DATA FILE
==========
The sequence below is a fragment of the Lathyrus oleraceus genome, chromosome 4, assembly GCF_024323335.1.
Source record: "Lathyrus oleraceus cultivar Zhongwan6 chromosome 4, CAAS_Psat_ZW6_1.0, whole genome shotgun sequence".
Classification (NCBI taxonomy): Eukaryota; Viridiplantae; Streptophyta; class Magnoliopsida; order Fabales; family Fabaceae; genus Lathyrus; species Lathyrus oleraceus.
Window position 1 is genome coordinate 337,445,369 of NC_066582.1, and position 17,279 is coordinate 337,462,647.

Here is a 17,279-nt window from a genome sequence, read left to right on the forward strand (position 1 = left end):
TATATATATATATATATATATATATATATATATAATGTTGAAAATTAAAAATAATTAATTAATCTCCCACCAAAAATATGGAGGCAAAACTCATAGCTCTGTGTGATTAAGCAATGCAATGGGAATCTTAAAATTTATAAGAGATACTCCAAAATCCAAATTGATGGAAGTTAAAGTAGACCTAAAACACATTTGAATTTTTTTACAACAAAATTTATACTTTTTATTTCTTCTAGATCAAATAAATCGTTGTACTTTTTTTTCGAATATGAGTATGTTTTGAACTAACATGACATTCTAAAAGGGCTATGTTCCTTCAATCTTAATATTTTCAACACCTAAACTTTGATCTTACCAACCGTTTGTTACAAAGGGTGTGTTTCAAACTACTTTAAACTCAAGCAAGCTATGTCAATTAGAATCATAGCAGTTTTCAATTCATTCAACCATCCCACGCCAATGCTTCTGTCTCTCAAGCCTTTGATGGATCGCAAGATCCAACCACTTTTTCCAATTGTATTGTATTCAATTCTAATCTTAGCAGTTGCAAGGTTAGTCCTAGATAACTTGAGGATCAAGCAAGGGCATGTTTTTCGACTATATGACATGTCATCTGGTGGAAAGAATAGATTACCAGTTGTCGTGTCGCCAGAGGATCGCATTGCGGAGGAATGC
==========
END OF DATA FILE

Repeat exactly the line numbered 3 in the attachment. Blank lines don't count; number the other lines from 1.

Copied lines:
Classification (NCBI taxonomy): Eukaryota; Viridiplantae; Streptophyta; class Magnoliopsida; order Fabales; family Fabaceae; genus Lathyrus; species Lathyrus oleraceus.